Risk Management: A Primer for Lean Quality Assurance



Managing risk across an organization is now a critical skill 
that should be fully integrated with other business functions 
such as finance, strategy, internal control, procurement, 
continuity planning, HR and compliance.
by Gina Guido-Redden
Co-Founder, Coda Corp USA


In this article, we will take a closer look at what is becoming perhaps the most useful tool in the belt of today’s quality professionals: risk management.
Risk management is the new face of lean quality assurance. It is a critical planning and assessment tool that serves both consumer-centric and production activities.
This blog has been designed for readers whose organizations haven’t yet formally adopted this practice.  The installment includes an overview of the terminology, objectives and processes involved in strengthening the existing quality systems with those designed to manage the risks inherent to product development, routine manufacturing and monitoring. 

We hope that the information presented will inspire the reader to engage local leadership and promote the development of an effective risk management process that begins with the design stage of the product lifecycle and continues all the way through monitoring of routine production.

Dec 30, 2014

Stedman Graham Steps Out of Oprah’s Shadow, Shares Secret to His Success

Stedman Graham Steps Out of Oprah’s Shadow, Shares Secret to His Success
Stedman Graham shared his nine-step plan for 
success at MasterControl's Masters Summit.
by Cindy Fazzi
Editor, MasterControl Insider

Stedman Graham, CEO of S. Graham and Associates and a best-selling author of motivational books, shared the secret to his success. No, it’s not Oprah, though he’s widely known for his long-time relationship with one of the world’s most famous media personalities.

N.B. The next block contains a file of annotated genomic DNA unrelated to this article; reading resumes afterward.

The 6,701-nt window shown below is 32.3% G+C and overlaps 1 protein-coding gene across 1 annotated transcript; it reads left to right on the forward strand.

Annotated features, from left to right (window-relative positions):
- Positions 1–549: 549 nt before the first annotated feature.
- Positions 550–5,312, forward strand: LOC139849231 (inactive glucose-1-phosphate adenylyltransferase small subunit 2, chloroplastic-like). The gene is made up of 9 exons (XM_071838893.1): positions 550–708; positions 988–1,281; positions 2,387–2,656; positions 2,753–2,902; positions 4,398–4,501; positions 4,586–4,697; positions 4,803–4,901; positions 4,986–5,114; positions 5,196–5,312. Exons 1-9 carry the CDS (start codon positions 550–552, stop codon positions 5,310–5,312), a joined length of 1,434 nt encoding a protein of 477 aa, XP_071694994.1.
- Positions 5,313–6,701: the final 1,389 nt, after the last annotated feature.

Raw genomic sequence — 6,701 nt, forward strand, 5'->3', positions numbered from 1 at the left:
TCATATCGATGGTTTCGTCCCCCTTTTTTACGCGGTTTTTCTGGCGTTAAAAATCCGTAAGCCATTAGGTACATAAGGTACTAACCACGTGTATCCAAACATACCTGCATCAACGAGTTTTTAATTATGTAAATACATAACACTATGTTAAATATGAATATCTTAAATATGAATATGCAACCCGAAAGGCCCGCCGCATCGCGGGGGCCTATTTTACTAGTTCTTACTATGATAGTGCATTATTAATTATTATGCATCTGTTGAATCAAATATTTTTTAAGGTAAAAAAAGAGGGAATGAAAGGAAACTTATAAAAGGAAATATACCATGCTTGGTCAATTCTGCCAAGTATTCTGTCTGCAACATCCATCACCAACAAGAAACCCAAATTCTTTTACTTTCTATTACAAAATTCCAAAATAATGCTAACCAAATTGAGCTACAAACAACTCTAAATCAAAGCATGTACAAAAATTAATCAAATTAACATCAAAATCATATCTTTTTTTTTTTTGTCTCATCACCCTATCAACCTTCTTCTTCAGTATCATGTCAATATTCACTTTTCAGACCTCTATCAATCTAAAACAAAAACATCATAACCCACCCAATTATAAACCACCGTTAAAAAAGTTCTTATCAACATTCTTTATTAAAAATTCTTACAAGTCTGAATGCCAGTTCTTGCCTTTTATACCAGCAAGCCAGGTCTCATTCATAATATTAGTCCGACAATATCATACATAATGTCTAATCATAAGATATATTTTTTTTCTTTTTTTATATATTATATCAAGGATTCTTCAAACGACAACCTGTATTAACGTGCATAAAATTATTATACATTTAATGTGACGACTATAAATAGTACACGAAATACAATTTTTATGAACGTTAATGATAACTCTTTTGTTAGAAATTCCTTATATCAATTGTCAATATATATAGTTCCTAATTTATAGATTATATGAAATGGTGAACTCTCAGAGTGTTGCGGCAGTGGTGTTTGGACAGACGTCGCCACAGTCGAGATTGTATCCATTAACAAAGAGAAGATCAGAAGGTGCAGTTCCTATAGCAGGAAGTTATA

During his keynote speech at the Masters Summit, MasterControl’s premier educational conference for customers, Graham said, “When I think of MasterControl, I think of leadership.”(1) He posed a challenge to the standing-room-only crowd: “Can you be the master of your own development? Can you master your own life? Can you co-create with the world?”

Dec 23, 2014

Navigating the New FDA Draft Guidance on ISO 10993: Biological Evaluation of Medical Devices

FDA issued a new draft guidance in 2013 on 
the biological evaluation of medical devices.
by Cheryl Wagoner
Principal Consultant/Owner
Wagoner Consulting LLC

As part of FDA’s efforts to harmonize their requirements with those around the world, it has issued a number of guidance documents to help explain the agency’s position, especially in cases where FDA has some variance with a given international standard.  The current FDA guidance regarding biological evaluation of medical devices, Blue Book Memo #G95-1, was issued July 1, 1995 and replaced the FDA Tripartite Biocompatibility Guidance #G87-1 (April 24, 1987).  On April 23, 2013, FDA issued a new draft guidance entitled “Use of the International Standard ISO-10993 BiologicalEvaluation of Medical Devices Part 1: Evaluation and Testing”.  This guidance has much in common with the current Blue Book Memo, but expands the details in a number of areas especially regarding the test matrix and the level of detail regarding each test.

Dec 18, 2014

Basics: Documenting a Real QMS

Basics: Documenting a Real QMS

Plan/Do/Check/Act (PDCA) applies to real life
processes and systems,
 
not to systems of documents
panderingto the requirements of ISO 9001.

by T. Dan Nelson
Consultant


Using ISO  parlance, a management system is designed to achieve objectives.   In the case of a quality management system (QMS), the most basic objective is to succeed by satisfying customers.  A QMS is a system designed to satisfy customers by providing them with timely, quality products and services.

A QMS is composed of processes impacting an organization’s ability to fulfill customer requirements.  Two types of processes  compose a QMS: core processes (or primary, realization, or operational processes) and support processes.  Core processes. in a sense, define what an organization does for a living, while support processes are in place to help assure the effective, efficient operation of the core processes (like a training process).